Sasha Obama is lucky to be busing tables and minding a takeout window. If only more teens had the chance to do the same thing.
This week, the Boston Herald reported that President Obama’s younger daughter, 15, has been working at Nancy’s, a fried-fish joint on Martha’s Vineyard. Until they realized who she was, other employees couldn’t figure out why she had a six-person entourage helping her.
Summer jobs are good for everyone, and not just because they teach young people up and down the income spectrum what it’s like to earn and manage money. If you were a college-bound kid in an uneventful suburb like the one where I grew up, the summer job in the local restaurant or retail outlet also forced you to get over yourself.
In school, the adults in charge tried to maximize your self-esteem. At work, the message was different: Spit out your gum. Greet the customer. Also, there’s a cleanup in aisle six. Here’s your mop.
The biggest problem with summer jobs today is this: You almost have to be the president’s daughter to get one.
Every June, July, and August, there are stories about the decline of the traditional summer job. According to the financial news site MarketWatch, the number of 16- to 19-year-olds who got jobs in May was down 14 percent from last year; the 2015 total was 11 percent less than the year before. In the 1980s, more than half of teenagers had summer jobs, but now fewer than a third do.
To pad their college applications, kids from wealthy families go on parentally subsidized volunteer missions in Mongolia or Chile. Meanwhile, lots of kids who really could use the money live in areas where there aren’t any stores, amusement parks, recreation facilities, or other businesses — or at least none that will hire teenagers during school breaks. According to a JPMorgan Chase report last year, employment rates among poor teens are 20 percentage rates lower than among affluent teens.
In Boston and elsewhere, governments and corporations have created special jobs programs for teenagers, but there are only so many slots.
In mid-May, I stopped in at a South End event where a group of young protesters confronted Mayor Marty Walsh about the dearth of summer jobs in Boston. Their tactics were over the top — they presented the mayor with a summer-jobs pledge that he was never going to sign on the spot, especially after they’d loudly interrupted his event — but the problem is genuine. Kids who can’t get summer jobs are missing out on a lot.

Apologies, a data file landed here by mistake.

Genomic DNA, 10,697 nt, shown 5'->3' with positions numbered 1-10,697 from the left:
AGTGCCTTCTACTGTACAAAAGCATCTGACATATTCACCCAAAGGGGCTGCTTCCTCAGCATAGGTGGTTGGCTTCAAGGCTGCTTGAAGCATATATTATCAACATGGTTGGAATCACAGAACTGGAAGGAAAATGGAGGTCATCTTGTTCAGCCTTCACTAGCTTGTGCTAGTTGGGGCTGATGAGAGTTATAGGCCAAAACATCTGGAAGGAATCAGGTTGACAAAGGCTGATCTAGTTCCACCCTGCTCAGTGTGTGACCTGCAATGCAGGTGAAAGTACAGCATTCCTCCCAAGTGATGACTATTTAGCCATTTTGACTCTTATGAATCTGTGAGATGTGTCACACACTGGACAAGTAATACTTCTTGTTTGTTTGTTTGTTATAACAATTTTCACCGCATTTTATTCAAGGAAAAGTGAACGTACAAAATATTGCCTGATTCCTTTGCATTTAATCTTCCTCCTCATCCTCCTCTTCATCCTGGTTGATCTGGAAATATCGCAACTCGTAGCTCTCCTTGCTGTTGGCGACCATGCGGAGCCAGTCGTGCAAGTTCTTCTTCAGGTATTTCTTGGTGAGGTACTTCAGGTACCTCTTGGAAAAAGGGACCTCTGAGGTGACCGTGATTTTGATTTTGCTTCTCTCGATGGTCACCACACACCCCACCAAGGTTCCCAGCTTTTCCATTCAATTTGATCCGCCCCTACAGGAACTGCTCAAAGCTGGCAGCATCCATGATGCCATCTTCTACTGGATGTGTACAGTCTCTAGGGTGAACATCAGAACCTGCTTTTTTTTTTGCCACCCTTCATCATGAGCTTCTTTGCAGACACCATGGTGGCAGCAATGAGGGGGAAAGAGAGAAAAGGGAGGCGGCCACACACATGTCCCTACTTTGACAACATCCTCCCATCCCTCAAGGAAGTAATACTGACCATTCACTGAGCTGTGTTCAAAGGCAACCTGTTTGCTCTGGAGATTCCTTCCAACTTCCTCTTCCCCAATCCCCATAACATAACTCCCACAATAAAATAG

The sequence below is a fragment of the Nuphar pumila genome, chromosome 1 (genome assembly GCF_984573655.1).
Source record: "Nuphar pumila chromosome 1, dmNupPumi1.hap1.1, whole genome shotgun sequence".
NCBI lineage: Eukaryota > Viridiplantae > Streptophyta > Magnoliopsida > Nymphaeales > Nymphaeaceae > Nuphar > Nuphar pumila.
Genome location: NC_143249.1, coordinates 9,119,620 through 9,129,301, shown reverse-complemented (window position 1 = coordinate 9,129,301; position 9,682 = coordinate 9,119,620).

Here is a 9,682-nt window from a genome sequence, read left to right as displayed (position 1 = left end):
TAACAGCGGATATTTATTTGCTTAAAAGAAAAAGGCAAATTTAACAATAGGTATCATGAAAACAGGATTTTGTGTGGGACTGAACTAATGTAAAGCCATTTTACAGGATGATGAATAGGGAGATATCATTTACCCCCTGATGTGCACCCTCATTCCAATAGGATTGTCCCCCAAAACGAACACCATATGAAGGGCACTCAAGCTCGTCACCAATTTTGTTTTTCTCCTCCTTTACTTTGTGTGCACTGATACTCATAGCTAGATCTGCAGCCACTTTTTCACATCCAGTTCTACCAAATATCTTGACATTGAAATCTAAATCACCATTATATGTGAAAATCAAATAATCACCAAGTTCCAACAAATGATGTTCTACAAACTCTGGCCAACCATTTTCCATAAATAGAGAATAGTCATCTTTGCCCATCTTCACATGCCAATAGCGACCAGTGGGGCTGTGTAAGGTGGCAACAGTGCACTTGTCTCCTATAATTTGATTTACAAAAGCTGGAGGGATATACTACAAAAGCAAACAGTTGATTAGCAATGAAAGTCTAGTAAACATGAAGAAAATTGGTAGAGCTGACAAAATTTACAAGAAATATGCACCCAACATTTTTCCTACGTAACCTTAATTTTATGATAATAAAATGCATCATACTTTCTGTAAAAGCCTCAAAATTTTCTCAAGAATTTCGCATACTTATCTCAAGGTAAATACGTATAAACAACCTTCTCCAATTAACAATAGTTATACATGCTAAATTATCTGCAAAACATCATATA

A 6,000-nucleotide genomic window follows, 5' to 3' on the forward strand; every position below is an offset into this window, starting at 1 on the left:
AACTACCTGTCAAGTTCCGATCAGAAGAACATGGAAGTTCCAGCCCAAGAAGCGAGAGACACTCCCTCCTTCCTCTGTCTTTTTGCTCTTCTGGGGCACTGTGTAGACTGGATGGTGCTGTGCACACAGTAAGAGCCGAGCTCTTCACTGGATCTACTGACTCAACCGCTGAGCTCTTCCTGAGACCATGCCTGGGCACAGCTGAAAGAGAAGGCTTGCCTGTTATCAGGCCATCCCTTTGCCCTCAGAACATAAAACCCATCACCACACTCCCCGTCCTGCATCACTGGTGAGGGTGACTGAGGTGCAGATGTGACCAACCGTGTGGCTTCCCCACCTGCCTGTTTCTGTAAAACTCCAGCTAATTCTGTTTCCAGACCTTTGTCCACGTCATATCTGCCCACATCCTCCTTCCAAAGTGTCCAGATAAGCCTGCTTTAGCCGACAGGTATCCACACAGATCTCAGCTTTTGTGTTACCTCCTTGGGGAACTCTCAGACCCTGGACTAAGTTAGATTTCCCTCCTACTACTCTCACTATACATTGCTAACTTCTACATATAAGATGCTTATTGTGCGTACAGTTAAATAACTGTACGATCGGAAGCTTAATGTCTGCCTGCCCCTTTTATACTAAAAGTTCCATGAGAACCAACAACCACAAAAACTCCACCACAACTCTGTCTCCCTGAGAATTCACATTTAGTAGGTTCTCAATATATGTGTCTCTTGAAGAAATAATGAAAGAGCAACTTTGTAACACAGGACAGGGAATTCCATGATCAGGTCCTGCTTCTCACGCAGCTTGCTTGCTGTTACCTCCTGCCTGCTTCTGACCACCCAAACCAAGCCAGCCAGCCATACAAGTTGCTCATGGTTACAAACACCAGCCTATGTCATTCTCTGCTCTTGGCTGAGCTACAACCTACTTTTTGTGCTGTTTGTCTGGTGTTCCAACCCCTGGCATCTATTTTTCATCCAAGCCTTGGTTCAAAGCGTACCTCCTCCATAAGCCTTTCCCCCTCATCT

When I was in high school in Rhode Island, in the late 1980s, most of my friends ended up working at the ice cream shop on one end of town or the gigantic discount store on the other. My first job was at the latter, in the patio department. Later, I graduated to assembling particleboard desks and TV stands — floor models of the build-it-yourself furniture that the store sold to customers in flat, heavy boxes.
By far the best part of my job was accepting returns from customers who couldn’t figure out the directions — or had never tried. “It must have been like that when I took it out of the package,” they’d say, as they presented torn boxes, scratched-up glass doors, and shelves with wooden dowels comically hammered into all the wrong holes.
“That happens,” I’d say neutrally, as I filled out the return slip. You didn’t get paid to say, “That never happens, unless you screwed something up royally.” The policy at our store was the customer was always right.
On the job, I had to confront questions that never arose in school. For example, why did it say “chaise longue” on the box, when we all say “chaise lounge”? I also learned that letting clueless 16-year-old clerks discount prices on patio tables with the stroke of a pen is not the most obvious way to stay in business. (The chain that employed me, based in my hometown, is a shadow of its former self.)
Today, amid a relentless drive for efficiency throughout the economy, fewer employers want to bother training teenagers about good work habits. Faraway corporate managers, and the shareholders to whom they report, have less patience for the quirks of the local teenage labor force.
Ideally, summer jobs should come naturally from the private market rather than being conjured up by do-gooders or invented by government decree. When those protesters demanded that Walsh create more summer jobs, I fretted to myself that participants in such programs are getting a distorted view of how the economy works.
The other possibility, though, is that the protesters see the realities of today’s summer job market far better than Sasha Obama or I can.